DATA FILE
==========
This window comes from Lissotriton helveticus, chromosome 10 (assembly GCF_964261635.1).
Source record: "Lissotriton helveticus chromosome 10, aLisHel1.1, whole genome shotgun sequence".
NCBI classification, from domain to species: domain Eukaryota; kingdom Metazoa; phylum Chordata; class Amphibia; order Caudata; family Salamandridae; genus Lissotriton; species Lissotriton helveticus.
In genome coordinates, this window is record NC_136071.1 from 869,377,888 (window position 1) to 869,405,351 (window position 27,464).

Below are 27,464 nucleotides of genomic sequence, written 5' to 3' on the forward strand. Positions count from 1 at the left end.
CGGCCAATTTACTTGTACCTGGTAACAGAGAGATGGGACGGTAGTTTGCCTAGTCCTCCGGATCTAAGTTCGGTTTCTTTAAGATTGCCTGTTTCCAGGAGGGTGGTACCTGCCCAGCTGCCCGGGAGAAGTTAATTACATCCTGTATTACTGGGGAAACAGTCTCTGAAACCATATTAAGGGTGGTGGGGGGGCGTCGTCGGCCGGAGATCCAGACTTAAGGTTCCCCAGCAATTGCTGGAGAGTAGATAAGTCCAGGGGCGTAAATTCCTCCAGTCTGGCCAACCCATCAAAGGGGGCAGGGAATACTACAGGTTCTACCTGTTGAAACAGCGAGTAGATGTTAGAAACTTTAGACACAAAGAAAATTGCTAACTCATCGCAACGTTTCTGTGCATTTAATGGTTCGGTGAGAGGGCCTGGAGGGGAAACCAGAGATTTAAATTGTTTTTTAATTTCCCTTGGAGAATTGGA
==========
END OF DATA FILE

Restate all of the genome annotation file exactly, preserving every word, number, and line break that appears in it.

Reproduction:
This window comes from Lissotriton helveticus, chromosome 10 (assembly GCF_964261635.1).
Source record: "Lissotriton helveticus chromosome 10, aLisHel1.1, whole genome shotgun sequence".
NCBI classification, from domain to species: domain Eukaryota; kingdom Metazoa; phylum Chordata; class Amphibia; order Caudata; family Salamandridae; genus Lissotriton; species Lissotriton helveticus.
In genome coordinates, this window is record NC_136071.1 from 869,377,888 (window position 1) to 869,405,351 (window position 27,464).

Below are 27,464 nucleotides of genomic sequence, written 5' to 3' on the forward strand. Positions count from 1 at the left end.
CGGCCAATTTACTTGTACCTGGTAACAGAGAGATGGGACGGTAGTTTGCCTAGTCCTCCGGATCTAAGTTCGGTTTCTTTAAGATTGCCTGTTTCCAGGAGGGTGGTACCTGCCCAGCTGCCCGGGAGAAGTTAATTACATCCTGTATTACTGGGGAAACAGTCTCTGAAACCATATTAAGGGTGGTGGGGGGGCGTCGTCGGCCGGAGATCCAGACTTAAGGTTCCCCAGCAATTGCTGGAGAGTAGATAAGTCCAGGGGCGTAAATTCCTCCAGTCTGGCCAACCCATCAAAGGGGGCAGGGAATACTACAGGTTCTACCTGTTGAAACAGCGAGTAGATGTTAGAAACTTTAGACACAAAGAAAATTGCTAACTCATCGCAACGTTTCTGTGCATTTAATGGTTCGGTGAGAGGGCCTGGAGGGGAAACCAGAGATTTAAATTGTTTTTTAATTTCCCTTGGAGAATTGGA